Crisis of Faith
May 02, 2005
"In this present crisis, government is not the solution to our problem. Government is the problem."--Ronald Reagan, January 20, 1981 "We have a responsibility that, when somebody hurts, government has got to move."--George W. Bush, September 1, 2003 Conservatism isn't over. But it has rarely been as confused. Today's conservatives support limited government. But they believe the federal government can intervene in a state court's decisions in a single family's struggle over life and death. They believe in restraining government spending.
April 11, 2005
There are few things more American than Nestl Toll House chocolate chips. In their distinctive yellow bag, complete with a logo invoking a New England inn, they have long been part of the domestic clich. They recall moms baking cookies and children playing in suburban backyards. It's an image Nestl carefully tends—the first thing a visitor to the Toll House website sees is the tagline, "A brand that America trusts has provided the best-tasting chocolate chips for over 50 years.
Jerusalem Dispatch: True Colors
February 14, 2005
Imagine the likelihood of thousands of American students, intellectuals, and Hollywood celebrities marching in support of George W. Bush, and you will begin to appreciate the marvel of the Israeli leftists now rallying around Prime Minister Ariel Sharon. Reviled for engineering the Lebanon war, for masterminding the settlement movement, for opposing every attempt at reconciliation with the Palestinians, and as the personification of Israeli militarism and anti-Arab racism, Sharon today is viewed by many leftists as the settlers' bete noire and Israel's foremost champion of peace.
September 13, 2004
Merrill "Tony" McPeak doesn't like George W. Bush. But it's more than that. McPeak has contempt for the president, which he freely expresses. Speaking from his home in Oregon, the John Kerry partisan describes Bush in terms usually employed by the likes of MoveOn.org. "Not even his best friends would accuse this president of having ideas," McPeak says. Mild stuff in the age of Michael Moore. Except that McPeak's first name is General. The former Air Force chief of staff is not the only general describing the president in such vivid terms.
America the Exceptional
July 26, 2004
The Creation of the Media: The Political Origins of Modern Communications By Paul Starr (Basic Books, 484 pp., $27.50) I. For centuries, Americans have been telling themselves that their nation is not like any other. The most influential version of this notion, stretching back to Puritan times, asserts that the United States has a divinely scripted role to play in the sacred drama of world history. This providentialist fantasy has done no end of mischief: serving as a religious sanction for raw power, justifying the export of American ways--by force if necessary--to a recalcitrant world.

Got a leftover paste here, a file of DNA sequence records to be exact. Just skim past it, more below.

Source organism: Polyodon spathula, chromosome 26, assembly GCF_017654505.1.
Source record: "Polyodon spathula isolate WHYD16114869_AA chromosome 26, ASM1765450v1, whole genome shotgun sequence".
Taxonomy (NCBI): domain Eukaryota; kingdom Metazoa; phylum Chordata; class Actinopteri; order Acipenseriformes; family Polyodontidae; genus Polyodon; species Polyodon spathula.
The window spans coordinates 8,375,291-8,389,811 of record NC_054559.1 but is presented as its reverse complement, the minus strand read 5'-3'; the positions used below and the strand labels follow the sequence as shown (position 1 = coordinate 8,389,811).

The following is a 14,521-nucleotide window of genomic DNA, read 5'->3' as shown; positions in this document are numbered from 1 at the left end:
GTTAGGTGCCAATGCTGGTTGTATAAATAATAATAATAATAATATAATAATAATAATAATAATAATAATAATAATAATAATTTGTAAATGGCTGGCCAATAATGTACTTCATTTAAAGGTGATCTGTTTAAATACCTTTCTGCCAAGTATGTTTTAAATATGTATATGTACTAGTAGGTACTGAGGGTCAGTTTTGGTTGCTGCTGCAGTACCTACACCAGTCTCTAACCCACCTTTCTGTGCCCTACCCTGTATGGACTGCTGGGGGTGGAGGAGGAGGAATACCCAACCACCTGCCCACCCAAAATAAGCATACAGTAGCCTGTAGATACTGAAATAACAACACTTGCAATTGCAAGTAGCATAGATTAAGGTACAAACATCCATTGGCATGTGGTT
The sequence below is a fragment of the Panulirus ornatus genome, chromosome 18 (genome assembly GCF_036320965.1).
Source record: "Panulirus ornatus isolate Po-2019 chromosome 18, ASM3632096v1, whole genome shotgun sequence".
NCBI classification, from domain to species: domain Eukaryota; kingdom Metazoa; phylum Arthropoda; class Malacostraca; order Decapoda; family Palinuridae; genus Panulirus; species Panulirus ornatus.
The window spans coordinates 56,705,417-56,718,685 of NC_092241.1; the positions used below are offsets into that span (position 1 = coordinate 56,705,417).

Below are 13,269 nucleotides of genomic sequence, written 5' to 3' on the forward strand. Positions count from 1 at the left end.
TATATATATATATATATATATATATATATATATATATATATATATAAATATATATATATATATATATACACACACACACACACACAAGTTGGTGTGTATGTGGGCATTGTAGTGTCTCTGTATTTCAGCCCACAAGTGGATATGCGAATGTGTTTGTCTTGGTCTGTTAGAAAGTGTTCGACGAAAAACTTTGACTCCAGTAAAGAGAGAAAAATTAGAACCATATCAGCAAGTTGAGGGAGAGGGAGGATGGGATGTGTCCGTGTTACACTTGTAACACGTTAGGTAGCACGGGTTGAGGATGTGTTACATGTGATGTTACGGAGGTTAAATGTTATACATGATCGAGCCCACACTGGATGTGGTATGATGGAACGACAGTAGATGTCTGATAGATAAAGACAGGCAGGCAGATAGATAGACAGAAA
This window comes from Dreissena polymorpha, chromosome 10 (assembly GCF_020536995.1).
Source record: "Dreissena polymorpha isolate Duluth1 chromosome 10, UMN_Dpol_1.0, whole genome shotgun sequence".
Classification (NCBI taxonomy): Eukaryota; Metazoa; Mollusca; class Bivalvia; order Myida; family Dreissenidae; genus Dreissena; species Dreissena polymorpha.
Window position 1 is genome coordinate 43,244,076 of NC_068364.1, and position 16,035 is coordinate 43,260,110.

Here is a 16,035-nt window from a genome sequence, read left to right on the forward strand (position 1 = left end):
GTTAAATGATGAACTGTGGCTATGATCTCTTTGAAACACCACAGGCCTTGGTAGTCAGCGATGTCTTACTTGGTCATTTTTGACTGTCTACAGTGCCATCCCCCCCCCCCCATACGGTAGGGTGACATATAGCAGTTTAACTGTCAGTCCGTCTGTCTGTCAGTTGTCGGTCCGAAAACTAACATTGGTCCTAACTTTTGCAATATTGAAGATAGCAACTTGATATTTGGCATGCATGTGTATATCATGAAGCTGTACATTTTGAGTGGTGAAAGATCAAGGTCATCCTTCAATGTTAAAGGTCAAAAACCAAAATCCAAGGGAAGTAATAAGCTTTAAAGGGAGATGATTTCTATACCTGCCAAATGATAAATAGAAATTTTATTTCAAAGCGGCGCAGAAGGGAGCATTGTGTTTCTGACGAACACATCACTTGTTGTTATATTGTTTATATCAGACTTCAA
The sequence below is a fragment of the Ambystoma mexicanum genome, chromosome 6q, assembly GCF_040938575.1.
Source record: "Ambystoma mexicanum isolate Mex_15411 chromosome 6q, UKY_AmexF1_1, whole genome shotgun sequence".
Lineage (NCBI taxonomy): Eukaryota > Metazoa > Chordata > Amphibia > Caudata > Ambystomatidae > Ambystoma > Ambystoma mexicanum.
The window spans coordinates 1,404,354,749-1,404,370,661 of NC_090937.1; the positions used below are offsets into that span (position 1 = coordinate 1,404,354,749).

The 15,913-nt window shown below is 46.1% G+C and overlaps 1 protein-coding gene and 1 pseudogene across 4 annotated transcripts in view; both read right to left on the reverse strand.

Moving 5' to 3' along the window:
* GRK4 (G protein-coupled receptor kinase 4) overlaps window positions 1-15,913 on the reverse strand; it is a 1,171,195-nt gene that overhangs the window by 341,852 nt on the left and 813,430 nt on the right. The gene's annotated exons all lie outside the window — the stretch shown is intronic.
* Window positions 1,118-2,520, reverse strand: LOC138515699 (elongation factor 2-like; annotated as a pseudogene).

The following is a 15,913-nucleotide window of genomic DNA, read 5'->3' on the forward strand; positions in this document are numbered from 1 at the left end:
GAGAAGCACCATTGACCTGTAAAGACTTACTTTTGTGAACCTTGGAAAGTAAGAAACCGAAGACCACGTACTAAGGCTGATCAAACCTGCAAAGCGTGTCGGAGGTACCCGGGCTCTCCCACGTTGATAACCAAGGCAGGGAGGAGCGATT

The Ungreat Washed
July 07, 2003
The Future of Freedom: Illiberal Democracy at Home and Abroad By Fareed Zakaria (W.W. Norton, 286 pp., $24.95) I. Midway through Fareed Zakaria’s attack on democracy, one realizes that his animus toward popular government is not only theoretical but also personal, and in some ways it is even quite understandable.
New York Diarist: United We Fall
March 03, 2003
Not since that lofty spiritualist Dag Hammarskjold has there been a U. N. secretary-general whom the worthy have so taken to their bosoms. A great moral aura attaches to Kofi Annan, even though--as a lesser U.N. official in both bloody Bosnia and bloodier Rwanda--he kept armed multinational forces under his command from impeding the macabre work of mass murderers. But, at the Secretariat, the salient comparisons are to ex-Nazi Kurt Waldheim. So it is not surprising that Annan considers himself the embodiment of all that is virtuous in world affairs.
June 24, 2002
Berlin, Germany Over the past few months Americans have awakened to the right-wing, anti-immigrant nationalism growing across Europe. On April 21, far-right presidential candidate Jean-Marie Le Pen garnered a shocking second place in the first round of French elections. Barely two weeks later Dutch anti-immigrant leader Pim Fortuyn was assassinated; in elections nine days after that, his party joined the Christian Democrats (CDA) in ousting Holland's long-standing Labor government.
October 22, 2001
The air campaign that the United States, with the morally spectacular assistance of Great Britain, inaugurated against Afghanistan on October 7 appears designed to make the medieval kingdom of the Taliban safe for operations closer to the ground. Army helicopters and commando units seem destined for the next phase of the campaign, so as to find the caves in which Osama bin Laden, Ayman al-Zawahiri, and the other self-styled Saladins are hiding. Sooner or later American special ops forces, armed not least with their recollections of the ruins in New York and Washington, will find them.
Signs of the Times
July 30, 2001
John Ruskin: The Later Years by Tim Hilton (Yale University Press, 656 pp., $35) In the second volume of John Ruskin's three-volume study The Stones of Venice, which appeared in 1853, there is a chapter titled "The Nature of Gothic." It opens conventionally enough, with Ruskin promising to describe the "characteristic or moral elements" of the Gothic; but readers who were familiar with Ruskin's earlier works, Modern Painters and The Seven Lamps of Architecture, and who had been dazzled by his word-pictures of works of art and scenes of nature, could not possibly have expected a straightforwar